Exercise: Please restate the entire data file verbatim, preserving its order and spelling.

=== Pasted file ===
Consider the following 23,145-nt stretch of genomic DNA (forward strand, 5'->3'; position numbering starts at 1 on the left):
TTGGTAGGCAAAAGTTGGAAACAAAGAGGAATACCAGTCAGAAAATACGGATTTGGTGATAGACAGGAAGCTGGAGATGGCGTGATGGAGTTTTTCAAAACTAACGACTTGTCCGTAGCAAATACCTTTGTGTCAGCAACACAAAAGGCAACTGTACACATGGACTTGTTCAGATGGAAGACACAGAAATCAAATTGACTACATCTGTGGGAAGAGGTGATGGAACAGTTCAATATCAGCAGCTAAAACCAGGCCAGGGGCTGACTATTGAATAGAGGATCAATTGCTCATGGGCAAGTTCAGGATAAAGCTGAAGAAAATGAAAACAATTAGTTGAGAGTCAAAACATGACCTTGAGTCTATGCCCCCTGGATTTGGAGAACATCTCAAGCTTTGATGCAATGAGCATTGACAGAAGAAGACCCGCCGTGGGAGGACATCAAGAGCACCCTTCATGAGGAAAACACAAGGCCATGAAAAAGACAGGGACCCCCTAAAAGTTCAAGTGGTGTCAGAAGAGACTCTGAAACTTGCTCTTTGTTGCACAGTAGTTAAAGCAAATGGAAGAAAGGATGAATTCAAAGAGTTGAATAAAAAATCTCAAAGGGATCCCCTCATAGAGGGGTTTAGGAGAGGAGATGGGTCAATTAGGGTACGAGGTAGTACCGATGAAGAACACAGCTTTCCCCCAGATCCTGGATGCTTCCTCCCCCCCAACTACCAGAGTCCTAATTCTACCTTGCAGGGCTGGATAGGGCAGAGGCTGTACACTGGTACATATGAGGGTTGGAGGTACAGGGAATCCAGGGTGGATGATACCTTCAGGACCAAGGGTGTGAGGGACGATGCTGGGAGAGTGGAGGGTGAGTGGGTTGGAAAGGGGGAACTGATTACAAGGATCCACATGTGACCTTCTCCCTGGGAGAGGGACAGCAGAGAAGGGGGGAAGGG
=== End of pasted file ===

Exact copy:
Consider the following 23,145-nt stretch of genomic DNA (forward strand, 5'->3'; position numbering starts at 1 on the left):
TTGGTAGGCAAAAGTTGGAAACAAAGAGGAATACCAGTCAGAAAATACGGATTTGGTGATAGACAGGAAGCTGGAGATGGCGTGATGGAGTTTTTCAAAACTAACGACTTGTCCGTAGCAAATACCTTTGTGTCAGCAACACAAAAGGCAACTGTACACATGGACTTGTTCAGATGGAAGACACAGAAATCAAATTGACTACATCTGTGGGAAGAGGTGATGGAACAGTTCAATATCAGCAGCTAAAACCAGGCCAGGGGCTGACTATTGAATAGAGGATCAATTGCTCATGGGCAAGTTCAGGATAAAGCTGAAGAAAATGAAAACAATTAGTTGAGAGTCAAAACATGACCTTGAGTCTATGCCCCCTGGATTTGGAGAACATCTCAAGCTTTGATGCAATGAGCATTGACAGAAGAAGACCCGCCGTGGGAGGACATCAAGAGCACCCTTCATGAGGAAAACACAAGGCCATGAAAAAGACAGGGACCCCCTAAAAGTTCAAGTGGTGTCAGAAGAGACTCTGAAACTTGCTCTTTGTTGCACAGTAGTTAAAGCAAATGGAAGAAAGGATGAATTCAAAGAGTTGAATAAAAAATCTCAAAGGGATCCCCTCATAGAGGGGTTTAGGAGAGGAGATGGGTCAATTAGGGTACGAGGTAGTACCGATGAAGAACACAGCTTTCCCCCAGATCCTGGATGCTTCCTCCCCCCCAACTACCAGAGTCCTAATTCTACCTTGCAGGGCTGGATAGGGCAGAGGCTGTACACTGGTACATATGAGGGTTGGAGGTACAGGGAATCCAGGGTGGATGATACCTTCAGGACCAAGGGTGTGAGGGACGATGCTGGGAGAGTGGAGGGTGAGTGGGTTGGAAAGGGGGAACTGATTACAAGGATCCACATGTGACCTTCTCCCTGGGAGAGGGACAGCAGAGAAGGGGGGAAGGG